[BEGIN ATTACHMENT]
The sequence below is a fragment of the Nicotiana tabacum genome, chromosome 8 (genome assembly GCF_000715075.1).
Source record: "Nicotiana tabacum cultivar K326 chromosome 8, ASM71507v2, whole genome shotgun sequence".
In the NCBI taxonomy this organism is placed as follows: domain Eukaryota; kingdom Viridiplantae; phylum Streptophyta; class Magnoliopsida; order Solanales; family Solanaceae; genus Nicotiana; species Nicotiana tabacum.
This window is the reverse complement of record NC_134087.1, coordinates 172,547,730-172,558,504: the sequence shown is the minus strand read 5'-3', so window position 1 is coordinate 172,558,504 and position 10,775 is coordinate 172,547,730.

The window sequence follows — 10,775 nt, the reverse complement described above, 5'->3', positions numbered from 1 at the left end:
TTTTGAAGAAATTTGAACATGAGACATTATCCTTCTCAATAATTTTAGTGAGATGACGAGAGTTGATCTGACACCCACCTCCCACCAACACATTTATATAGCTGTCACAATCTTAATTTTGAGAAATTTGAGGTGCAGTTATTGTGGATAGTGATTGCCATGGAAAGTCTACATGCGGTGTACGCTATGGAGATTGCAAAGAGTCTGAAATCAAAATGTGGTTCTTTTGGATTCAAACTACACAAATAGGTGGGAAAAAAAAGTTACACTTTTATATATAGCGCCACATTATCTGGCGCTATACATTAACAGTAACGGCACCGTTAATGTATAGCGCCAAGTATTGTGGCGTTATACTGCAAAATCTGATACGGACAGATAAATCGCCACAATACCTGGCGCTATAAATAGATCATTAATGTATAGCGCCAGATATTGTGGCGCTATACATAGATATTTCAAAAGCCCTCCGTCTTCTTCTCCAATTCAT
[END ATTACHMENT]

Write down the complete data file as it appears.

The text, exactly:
The sequence below is a fragment of the Nicotiana tabacum genome, chromosome 8 (genome assembly GCF_000715075.1).
Source record: "Nicotiana tabacum cultivar K326 chromosome 8, ASM71507v2, whole genome shotgun sequence".
In the NCBI taxonomy this organism is placed as follows: domain Eukaryota; kingdom Viridiplantae; phylum Streptophyta; class Magnoliopsida; order Solanales; family Solanaceae; genus Nicotiana; species Nicotiana tabacum.
This window is the reverse complement of record NC_134087.1, coordinates 172,547,730-172,558,504: the sequence shown is the minus strand read 5'-3', so window position 1 is coordinate 172,558,504 and position 10,775 is coordinate 172,547,730.

The window sequence follows — 10,775 nt, the reverse complement described above, 5'->3', positions numbered from 1 at the left end:
TTTTGAAGAAATTTGAACATGAGACATTATCCTTCTCAATAATTTTAGTGAGATGACGAGAGTTGATCTGACACCCACCTCCCACCAACACATTTATATAGCTGTCACAATCTTAATTTTGAGAAATTTGAGGTGCAGTTATTGTGGATAGTGATTGCCATGGAAAGTCTACATGCGGTGTACGCTATGGAGATTGCAAAGAGTCTGAAATCAAAATGTGGTTCTTTTGGATTCAAACTACACAAATAGGTGGGAAAAAAAAGTTACACTTTTATATATAGCGCCACATTATCTGGCGCTATACATTAACAGTAACGGCACCGTTAATGTATAGCGCCAAGTATTGTGGCGTTATACTGCAAAATCTGATACGGACAGATAAATCGCCACAATACCTGGCGCTATAAATAGATCATTAATGTATAGCGCCAGATATTGTGGCGCTATACATAGATATTTCAAAAGCCCTCCGTCTTCTTCTCCAATTCAT